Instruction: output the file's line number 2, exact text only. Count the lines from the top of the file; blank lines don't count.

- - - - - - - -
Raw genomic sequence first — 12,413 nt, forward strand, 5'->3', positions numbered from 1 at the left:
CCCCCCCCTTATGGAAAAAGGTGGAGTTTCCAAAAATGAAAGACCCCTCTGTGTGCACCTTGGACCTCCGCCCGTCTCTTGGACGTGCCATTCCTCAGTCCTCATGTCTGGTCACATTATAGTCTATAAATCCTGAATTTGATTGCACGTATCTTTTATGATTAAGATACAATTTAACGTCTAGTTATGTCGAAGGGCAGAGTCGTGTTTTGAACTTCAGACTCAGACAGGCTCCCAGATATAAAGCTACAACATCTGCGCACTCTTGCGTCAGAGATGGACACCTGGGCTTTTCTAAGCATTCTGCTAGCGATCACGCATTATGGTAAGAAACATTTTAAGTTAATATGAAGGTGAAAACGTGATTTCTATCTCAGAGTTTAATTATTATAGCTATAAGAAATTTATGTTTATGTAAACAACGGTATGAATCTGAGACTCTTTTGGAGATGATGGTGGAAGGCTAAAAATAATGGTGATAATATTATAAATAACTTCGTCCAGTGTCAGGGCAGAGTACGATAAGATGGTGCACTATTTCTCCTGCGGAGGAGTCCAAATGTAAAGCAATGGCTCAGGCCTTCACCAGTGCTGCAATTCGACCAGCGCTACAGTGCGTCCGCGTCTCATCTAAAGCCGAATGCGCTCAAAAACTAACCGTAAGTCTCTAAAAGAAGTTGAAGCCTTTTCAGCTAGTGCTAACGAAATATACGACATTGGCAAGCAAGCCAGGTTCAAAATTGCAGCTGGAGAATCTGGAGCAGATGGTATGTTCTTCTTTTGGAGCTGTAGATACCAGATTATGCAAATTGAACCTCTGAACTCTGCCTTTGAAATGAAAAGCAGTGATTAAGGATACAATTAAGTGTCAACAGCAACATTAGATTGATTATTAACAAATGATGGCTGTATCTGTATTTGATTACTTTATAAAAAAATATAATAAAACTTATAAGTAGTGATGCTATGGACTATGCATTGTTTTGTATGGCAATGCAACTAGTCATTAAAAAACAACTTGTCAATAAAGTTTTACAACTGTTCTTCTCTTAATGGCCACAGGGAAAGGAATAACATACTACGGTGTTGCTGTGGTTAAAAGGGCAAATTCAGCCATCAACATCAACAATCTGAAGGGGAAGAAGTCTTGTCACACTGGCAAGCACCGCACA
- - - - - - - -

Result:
CCCCCCCCTTATGGAAAAAGGTGGAGTTTCCAAAAATGAAAGACCCCTCTGTGTGCACCTTGGACCTCCGCCCGTCTCTTGGACGTGCCATTCCTCAGTCCTCATGTCTGGTCACATTATAGTCTATAAATCCTGAATTTGATTGCACGTATCTTTTATGATTAAGATACAATTTAACGTCTAGTTATGTCGAAGGGCAGAGTCGTGTTTTGAACTTCAGACTCAGACAGGCTCCCAGATATAAAGCTACAACATCTGCGCACTCTTGCGTCAGAGATGGACACCTGGGCTTTTCTAAGCATTCTGCTAGCGATCACGCATTATGGTAAGAAACATTTTAAGTTAATATGAAGGTGAAAACGTGATTTCTATCTCAGAGTTTAATTATTATAGCTATAAGAAATTTATGTTTATGTAAACAACGGTATGAATCTGAGACTCTTTTGGAGATGATGGTGGAAGGCTAAAAATAATGGTGATAATATTATAAATAACTTCGTCCAGTGTCAGGGCAGAGTACGATAAGATGGTGCACTATTTCTCCTGCGGAGGAGTCCAAATGTAAAGCAATGGCTCAGGCCTTCACCAGTGCTGCAATTCGACCAGCGCTACAGTGCGTCCGCGTCTCATCTAAAGCCGAATGCGCTCAAAAACTAACCGTAAGTCTCTAAAAGAAGTTGAAGCCTTTTCAGCTAGTGCTAACGAAATATACGACATTGGCAAGCAAGCCAGGTTCAAAATTGCAGCTGGAGAATCTGGAGCAGATGGTATGTTCTTCTTTTGGAGCTGTAGATACCAGATTATGCAAATTGAACCTCTGAACTCTGCCTTTGAAATGAAAAGCAGTGATTAAGGATACAATTAAGTGTCAACAGCAACATTAGATTGATTATTAACAAATGATGGCTGTATCTGTATTTGATTACTTTATAAAAAAATATAATAAAACTTATAAGTAGTGATGCTATGGACTATGCATTGTTTTGTATGGCAATGCAACTAGTCATTAAAAAACAACTTGTCAATAAAGTTTTACAACTGTTCTTCTCTTAATGGCCACAGGGAAAGGAATAACATACTACGGTGTTGCTGTGGTTAAAAGGGCAAATTCAGCCATCAACATCAACAATCTGAAGGGGAAGAAGTCTTGTCACACTGGCAAGCACCGCACA